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    This article brings together Professor Donald Nicolson's intellectual interest in professional legal ethics and his long-standing involvement with law clinics both as an advisor at the University of Cape Town and Director of the University of Bristol Law Clinic and the University of Strathclyde Law Clinic. In this article he looks at how legal education may help start this process of character development, arguing that the best means is through student involvement in voluntary law clinics. And here he builds upon his recent article which argues for voluntary, community service oriented law clinics over those which emphasise the education of students

    Search for CP violation in D+→K−K+π+D^{+} \to K^{-}K^{+}\pi^{+} decays

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    A model-independent search for direct CP violation in the Cabibbo suppressed decay D+→K−K+π+D^+ \to K^- K^+\pi^+ in a sample of approximately 370,000 decays is carried out. The data were collected by the LHCb experiment in 2010 and correspond to an integrated luminosity of 35 pb−1^{-1}. The normalized Dalitz plot distributions for D+D^+ and D−D^- are compared using four different binning schemes that are sensitive to different manifestations of CP violation. No evidence for CP asymmetry is found.Comment: 13 pages, 8 figures, submitted to Phys. Rev.

    Measurement of the cross-section and charge asymmetry of WW bosons produced in proton-proton collisions at s=8\sqrt{s}=8 TeV with the ATLAS detector

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    This paper presents measurements of the W+→Ό+ÎœW^+ \rightarrow \mu^+\nu and W−→Ό−ΜW^- \rightarrow \mu^-\nu cross-sections and the associated charge asymmetry as a function of the absolute pseudorapidity of the decay muon. The data were collected in proton--proton collisions at a centre-of-mass energy of 8 TeV with the ATLAS experiment at the LHC and correspond to a total integrated luminosity of 20.2~\mbox{fb^{-1}}. The precision of the cross-section measurements varies between 0.8% to 1.5% as a function of the pseudorapidity, excluding the 1.9% uncertainty on the integrated luminosity. The charge asymmetry is measured with an uncertainty between 0.002 and 0.003. The results are compared with predictions based on next-to-next-to-leading-order calculations with various parton distribution functions and have the sensitivity to discriminate between them.Comment: 38 pages in total, author list starting page 22, 5 figures, 4 tables, submitted to EPJC. All figures including auxiliary figures are available at https://atlas.web.cern.ch/Atlas/GROUPS/PHYSICS/PAPERS/STDM-2017-13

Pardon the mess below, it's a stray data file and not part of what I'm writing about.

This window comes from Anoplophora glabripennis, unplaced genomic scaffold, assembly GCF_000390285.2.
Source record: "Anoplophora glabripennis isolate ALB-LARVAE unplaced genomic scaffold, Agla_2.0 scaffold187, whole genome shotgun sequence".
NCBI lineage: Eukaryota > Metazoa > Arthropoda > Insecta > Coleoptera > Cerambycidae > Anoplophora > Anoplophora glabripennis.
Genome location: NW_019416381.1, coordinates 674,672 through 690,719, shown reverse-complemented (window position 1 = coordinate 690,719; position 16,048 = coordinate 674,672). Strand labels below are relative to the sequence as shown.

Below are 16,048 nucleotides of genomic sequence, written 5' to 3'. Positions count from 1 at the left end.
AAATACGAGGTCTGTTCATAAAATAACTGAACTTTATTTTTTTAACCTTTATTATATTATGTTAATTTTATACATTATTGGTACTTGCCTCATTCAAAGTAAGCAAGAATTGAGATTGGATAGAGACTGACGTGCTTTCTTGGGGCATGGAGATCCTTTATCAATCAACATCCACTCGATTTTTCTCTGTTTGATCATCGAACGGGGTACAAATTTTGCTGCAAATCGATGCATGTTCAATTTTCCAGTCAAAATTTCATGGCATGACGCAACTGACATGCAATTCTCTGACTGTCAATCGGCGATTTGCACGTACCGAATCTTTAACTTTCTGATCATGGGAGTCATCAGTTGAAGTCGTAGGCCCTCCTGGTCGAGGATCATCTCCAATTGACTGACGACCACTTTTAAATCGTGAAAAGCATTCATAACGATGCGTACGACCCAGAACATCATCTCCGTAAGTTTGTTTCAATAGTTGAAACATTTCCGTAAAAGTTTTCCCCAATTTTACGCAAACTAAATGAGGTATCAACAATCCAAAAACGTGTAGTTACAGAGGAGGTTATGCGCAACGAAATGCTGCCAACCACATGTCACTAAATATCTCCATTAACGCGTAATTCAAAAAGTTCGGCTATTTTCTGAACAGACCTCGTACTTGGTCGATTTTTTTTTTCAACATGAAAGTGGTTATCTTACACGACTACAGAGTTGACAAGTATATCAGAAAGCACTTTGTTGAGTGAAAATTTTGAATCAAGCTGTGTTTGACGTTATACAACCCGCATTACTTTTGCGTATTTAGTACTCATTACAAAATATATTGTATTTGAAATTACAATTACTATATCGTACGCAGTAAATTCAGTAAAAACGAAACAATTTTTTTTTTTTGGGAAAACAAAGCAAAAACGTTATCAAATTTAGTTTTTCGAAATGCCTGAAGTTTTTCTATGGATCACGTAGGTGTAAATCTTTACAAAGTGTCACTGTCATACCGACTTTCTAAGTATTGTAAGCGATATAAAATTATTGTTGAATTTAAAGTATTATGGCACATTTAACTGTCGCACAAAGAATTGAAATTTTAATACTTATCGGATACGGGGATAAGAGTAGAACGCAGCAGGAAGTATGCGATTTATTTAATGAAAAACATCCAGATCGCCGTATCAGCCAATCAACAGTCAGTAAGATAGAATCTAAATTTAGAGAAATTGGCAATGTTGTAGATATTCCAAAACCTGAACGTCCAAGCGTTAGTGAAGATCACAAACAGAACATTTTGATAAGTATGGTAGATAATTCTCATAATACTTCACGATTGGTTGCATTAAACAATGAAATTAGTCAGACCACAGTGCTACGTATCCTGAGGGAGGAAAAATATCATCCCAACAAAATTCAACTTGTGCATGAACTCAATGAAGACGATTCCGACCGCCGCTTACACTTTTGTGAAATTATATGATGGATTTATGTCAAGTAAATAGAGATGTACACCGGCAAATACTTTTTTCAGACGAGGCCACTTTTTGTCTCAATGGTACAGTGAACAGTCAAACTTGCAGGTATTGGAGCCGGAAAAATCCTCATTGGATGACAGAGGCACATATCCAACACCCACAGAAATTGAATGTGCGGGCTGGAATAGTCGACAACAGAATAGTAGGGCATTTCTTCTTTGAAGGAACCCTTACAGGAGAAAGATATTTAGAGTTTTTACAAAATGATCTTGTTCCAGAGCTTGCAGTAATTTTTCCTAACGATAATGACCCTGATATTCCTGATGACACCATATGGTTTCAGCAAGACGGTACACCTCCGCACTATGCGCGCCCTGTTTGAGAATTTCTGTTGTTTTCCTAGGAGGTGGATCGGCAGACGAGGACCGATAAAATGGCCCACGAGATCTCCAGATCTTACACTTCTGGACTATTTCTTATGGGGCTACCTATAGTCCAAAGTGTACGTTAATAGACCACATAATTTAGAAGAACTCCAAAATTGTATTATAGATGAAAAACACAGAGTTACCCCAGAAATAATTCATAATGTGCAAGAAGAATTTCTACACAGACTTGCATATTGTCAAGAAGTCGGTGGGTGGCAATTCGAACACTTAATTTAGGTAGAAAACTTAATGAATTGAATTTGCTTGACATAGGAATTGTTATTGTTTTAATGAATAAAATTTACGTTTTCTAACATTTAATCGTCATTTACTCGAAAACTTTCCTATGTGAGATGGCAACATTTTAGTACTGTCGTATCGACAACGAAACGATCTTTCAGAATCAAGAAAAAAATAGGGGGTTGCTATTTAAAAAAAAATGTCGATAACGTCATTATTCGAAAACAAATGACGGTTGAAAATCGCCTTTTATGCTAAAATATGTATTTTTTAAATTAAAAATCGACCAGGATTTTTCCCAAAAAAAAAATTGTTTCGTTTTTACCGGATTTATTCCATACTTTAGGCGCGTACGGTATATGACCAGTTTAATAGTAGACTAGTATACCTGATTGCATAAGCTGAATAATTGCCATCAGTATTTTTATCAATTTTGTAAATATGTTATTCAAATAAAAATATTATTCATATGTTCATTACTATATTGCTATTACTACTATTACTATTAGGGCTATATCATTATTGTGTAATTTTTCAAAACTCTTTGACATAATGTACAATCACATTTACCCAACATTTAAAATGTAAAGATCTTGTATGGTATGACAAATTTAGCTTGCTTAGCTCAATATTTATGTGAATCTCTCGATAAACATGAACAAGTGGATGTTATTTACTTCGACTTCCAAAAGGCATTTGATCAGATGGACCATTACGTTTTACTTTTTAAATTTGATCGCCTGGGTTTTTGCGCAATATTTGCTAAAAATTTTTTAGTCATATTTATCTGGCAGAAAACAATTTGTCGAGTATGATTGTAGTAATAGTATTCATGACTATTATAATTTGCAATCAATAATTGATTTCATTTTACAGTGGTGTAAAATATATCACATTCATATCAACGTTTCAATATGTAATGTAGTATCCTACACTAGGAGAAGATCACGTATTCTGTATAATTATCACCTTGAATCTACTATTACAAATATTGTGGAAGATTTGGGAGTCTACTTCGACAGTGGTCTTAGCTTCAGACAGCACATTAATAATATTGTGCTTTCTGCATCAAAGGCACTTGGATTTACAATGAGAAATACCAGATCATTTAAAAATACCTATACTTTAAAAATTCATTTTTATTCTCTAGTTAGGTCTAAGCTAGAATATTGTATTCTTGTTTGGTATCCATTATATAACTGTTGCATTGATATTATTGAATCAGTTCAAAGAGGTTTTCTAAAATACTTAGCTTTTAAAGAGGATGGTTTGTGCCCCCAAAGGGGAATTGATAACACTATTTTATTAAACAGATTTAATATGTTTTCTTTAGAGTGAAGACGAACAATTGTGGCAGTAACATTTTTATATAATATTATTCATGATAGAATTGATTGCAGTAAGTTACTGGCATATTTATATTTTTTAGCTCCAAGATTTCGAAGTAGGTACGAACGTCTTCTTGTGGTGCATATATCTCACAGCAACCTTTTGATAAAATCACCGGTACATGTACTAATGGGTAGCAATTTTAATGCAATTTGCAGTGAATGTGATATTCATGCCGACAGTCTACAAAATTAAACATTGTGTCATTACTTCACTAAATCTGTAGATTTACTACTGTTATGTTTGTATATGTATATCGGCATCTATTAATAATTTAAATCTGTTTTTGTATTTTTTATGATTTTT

Benchtop magnetic shielding for benchmarking atomic magnetometers

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    Here, a benchtop hybrid magnetic shield containing four mumetal cylinders and nine internal flexible printed circuit boards is designed, constructed, tested, and operated. The shield is designed specifically as a test-bed for building and operating ultra-sensitive quantum magnetometers. The geometry and spacing of the mumetal cylinders are optimized to maximize shielding efficiency while maintaining Johnson noise <15<15 fT/\sqrt{}Hz. Experimental measurements at the shield's center show passive shielding efficiency of (1.0±0.1)×106\left(1.0\pm0.1\right){\times}10^6 for a 0.20.2 Hz oscillating field applied along the shield's axis. The nine flexible printed circuit boards generate three uniform fields, which all deviate from perfect uniformity by ≀0.5{\leq}0.5% along 5050% of the inner shield axis, and five linear field gradients and one second-order gradient, which all deviate by ≀4{\leq}4% from perfect linearity and curvature, respectively, over measured target regions. Together, the target field amplitudes are adjusted to minimize the remnant static field along 4040% of the inner shield axis, as mapped using an atomic magnetometer. In this region, the active null reduces the norm of the magnitudes of the three uniform fields and six gradients by factors of 19.519.5 and 19.819.8, respectively, thereby reducing the total static field from 1.681.68 nT to 0.230.23 nT.Comment: 8 pages, 9 figures; This work has been submitted to the IEEE for possible publication. Copyright may be transferred without notice, after which this version may no longer be accessibl